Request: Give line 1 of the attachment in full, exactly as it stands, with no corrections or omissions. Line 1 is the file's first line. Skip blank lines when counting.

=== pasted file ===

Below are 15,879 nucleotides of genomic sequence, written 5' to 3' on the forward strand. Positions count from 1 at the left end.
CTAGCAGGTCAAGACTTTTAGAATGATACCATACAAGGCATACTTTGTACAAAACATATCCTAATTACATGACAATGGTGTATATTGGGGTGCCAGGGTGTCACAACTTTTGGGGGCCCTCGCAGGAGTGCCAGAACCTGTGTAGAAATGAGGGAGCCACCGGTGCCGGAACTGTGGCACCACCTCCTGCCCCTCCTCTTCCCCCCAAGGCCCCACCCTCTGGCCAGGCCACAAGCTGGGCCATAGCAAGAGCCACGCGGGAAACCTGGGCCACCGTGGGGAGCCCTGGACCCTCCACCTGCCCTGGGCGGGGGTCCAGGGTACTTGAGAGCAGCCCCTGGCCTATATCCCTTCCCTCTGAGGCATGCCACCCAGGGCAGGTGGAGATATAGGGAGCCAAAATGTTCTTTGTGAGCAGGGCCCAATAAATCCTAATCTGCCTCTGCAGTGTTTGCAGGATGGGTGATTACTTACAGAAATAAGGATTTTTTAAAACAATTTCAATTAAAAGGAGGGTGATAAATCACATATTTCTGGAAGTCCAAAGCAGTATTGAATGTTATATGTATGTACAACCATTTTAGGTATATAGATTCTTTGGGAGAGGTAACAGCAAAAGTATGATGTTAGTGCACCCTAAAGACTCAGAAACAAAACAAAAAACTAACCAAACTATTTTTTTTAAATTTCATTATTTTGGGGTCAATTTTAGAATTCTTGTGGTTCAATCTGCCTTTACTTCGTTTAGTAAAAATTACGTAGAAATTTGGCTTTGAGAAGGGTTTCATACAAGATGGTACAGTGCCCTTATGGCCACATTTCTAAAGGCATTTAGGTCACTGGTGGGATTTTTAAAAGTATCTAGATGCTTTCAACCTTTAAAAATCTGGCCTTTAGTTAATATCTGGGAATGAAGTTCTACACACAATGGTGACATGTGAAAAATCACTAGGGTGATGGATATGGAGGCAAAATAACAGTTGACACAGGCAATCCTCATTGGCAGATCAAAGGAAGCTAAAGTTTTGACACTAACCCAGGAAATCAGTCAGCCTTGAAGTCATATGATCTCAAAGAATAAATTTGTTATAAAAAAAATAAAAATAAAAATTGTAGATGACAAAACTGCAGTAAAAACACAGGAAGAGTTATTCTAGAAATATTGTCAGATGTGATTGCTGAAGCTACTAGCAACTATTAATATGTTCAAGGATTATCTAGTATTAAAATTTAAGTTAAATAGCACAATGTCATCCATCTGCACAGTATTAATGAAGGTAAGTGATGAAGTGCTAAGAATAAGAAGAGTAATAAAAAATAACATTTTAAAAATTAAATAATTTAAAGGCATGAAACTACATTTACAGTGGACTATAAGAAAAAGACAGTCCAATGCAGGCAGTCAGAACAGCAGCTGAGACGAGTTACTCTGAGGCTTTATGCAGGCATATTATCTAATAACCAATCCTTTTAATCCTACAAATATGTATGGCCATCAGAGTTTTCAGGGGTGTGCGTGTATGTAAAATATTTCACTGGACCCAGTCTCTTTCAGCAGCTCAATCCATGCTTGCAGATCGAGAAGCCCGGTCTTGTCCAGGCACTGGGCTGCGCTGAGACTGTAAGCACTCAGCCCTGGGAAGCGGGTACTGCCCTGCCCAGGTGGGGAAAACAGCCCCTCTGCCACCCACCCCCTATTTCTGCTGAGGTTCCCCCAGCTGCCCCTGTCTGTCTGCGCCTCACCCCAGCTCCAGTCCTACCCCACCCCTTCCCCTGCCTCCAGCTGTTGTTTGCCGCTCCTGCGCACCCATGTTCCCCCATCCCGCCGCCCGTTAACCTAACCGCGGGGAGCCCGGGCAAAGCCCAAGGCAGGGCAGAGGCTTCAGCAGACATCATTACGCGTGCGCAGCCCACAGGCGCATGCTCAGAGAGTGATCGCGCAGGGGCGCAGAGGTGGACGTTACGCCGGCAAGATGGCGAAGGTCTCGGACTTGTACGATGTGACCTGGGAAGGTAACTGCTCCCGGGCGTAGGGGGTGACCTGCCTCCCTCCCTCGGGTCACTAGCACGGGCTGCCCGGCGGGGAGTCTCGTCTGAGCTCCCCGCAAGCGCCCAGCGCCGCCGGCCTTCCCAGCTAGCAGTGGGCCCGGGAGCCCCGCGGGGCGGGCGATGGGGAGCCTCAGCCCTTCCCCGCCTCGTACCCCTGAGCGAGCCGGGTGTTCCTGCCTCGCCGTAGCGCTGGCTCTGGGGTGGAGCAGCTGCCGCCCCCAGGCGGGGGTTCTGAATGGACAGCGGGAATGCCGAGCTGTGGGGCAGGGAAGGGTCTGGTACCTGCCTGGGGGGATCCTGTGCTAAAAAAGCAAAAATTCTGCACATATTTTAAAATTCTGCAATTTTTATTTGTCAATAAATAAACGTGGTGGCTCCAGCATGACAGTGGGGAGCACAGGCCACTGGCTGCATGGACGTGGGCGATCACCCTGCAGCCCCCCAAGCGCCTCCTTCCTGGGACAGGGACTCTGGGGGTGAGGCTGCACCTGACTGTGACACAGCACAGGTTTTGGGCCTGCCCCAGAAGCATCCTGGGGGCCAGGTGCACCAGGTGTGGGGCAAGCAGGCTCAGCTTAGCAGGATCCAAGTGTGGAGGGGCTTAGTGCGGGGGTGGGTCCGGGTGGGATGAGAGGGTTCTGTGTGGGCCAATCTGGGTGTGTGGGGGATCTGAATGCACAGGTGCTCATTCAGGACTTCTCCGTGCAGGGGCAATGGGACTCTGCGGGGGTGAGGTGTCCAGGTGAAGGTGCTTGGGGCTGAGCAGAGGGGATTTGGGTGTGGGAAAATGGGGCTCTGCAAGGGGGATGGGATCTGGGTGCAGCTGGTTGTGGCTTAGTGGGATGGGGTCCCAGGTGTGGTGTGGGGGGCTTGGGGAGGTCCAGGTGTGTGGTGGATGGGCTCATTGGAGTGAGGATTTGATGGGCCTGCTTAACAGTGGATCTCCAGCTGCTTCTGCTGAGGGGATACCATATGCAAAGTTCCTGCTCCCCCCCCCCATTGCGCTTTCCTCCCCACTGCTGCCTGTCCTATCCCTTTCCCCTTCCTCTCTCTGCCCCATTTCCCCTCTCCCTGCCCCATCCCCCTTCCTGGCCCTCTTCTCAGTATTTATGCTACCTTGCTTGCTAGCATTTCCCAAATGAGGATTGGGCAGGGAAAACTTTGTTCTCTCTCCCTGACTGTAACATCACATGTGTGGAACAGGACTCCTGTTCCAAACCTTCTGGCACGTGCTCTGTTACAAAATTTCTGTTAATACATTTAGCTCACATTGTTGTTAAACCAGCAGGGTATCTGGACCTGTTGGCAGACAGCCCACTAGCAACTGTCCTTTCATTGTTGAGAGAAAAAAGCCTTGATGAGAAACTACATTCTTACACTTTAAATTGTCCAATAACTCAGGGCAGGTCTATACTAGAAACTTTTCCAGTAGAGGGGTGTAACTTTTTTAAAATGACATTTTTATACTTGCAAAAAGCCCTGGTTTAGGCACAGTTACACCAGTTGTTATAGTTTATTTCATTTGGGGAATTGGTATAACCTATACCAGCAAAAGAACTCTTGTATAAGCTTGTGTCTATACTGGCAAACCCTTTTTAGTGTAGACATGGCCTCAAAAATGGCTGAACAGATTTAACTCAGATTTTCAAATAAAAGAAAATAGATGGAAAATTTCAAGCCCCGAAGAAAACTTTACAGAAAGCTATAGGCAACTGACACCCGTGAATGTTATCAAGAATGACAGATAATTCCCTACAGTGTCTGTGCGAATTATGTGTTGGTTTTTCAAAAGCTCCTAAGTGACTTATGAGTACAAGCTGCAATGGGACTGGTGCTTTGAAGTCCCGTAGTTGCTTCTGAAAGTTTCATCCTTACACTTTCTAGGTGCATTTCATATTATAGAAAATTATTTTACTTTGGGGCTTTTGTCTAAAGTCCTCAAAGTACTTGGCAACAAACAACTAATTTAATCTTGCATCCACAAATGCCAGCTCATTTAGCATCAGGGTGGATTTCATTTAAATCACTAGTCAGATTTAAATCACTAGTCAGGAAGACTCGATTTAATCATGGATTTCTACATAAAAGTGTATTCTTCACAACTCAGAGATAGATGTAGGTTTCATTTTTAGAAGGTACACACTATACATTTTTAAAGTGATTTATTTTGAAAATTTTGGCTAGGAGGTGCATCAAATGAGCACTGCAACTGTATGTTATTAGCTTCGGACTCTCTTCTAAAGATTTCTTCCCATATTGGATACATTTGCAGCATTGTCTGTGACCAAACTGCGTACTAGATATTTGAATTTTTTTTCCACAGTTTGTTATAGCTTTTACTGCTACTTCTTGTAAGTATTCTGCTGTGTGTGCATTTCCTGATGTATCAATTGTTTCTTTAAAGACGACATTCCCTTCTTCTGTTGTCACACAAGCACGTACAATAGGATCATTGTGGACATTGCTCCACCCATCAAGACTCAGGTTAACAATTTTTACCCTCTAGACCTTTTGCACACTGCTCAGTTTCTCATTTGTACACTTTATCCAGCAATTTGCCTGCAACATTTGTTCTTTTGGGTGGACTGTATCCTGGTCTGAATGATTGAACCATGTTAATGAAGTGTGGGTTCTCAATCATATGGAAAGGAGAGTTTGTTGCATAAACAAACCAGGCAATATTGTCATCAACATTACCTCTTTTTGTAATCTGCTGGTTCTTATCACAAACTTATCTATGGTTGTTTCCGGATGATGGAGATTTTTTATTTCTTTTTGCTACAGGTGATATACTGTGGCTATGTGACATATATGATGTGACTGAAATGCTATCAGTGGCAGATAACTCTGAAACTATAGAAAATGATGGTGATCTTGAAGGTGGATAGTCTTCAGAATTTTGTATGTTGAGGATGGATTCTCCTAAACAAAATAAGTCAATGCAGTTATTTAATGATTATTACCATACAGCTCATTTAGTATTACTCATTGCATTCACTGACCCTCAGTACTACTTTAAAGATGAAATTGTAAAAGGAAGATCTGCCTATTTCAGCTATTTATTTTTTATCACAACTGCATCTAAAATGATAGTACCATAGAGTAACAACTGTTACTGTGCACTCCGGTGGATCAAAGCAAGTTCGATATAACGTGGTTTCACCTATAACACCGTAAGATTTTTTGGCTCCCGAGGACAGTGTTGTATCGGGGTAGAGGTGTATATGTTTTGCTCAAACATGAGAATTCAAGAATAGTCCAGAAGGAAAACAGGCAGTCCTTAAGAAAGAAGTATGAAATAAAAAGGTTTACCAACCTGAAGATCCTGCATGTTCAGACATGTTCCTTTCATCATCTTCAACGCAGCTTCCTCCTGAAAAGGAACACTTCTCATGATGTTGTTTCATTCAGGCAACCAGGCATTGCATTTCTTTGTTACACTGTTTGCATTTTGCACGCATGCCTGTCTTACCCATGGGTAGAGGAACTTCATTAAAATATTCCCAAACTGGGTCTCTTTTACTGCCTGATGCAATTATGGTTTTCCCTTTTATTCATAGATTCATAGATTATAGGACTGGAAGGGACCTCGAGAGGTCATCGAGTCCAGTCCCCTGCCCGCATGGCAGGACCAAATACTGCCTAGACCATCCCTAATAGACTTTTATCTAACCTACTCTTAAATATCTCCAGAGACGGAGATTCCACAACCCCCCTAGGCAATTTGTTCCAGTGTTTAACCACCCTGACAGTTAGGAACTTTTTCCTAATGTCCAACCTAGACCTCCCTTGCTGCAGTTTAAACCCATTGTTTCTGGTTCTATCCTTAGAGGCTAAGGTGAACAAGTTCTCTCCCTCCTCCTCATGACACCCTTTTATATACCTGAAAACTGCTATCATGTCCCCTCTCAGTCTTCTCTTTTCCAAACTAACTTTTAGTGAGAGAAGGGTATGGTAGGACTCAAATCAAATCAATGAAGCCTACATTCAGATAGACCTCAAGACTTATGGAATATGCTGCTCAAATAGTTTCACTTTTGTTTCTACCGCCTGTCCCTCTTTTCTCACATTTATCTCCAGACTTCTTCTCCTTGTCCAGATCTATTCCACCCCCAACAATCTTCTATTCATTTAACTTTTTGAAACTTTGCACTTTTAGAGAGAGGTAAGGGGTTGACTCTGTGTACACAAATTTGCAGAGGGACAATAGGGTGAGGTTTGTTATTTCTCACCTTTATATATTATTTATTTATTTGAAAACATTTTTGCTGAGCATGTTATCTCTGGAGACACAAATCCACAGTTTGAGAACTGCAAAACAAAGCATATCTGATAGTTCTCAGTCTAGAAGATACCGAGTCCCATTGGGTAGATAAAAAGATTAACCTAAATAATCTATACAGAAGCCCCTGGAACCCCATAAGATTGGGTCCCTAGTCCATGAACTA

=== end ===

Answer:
Below are 15,879 nucleotides of genomic sequence, written 5' to 3' on the forward strand. Positions count from 1 at the left end.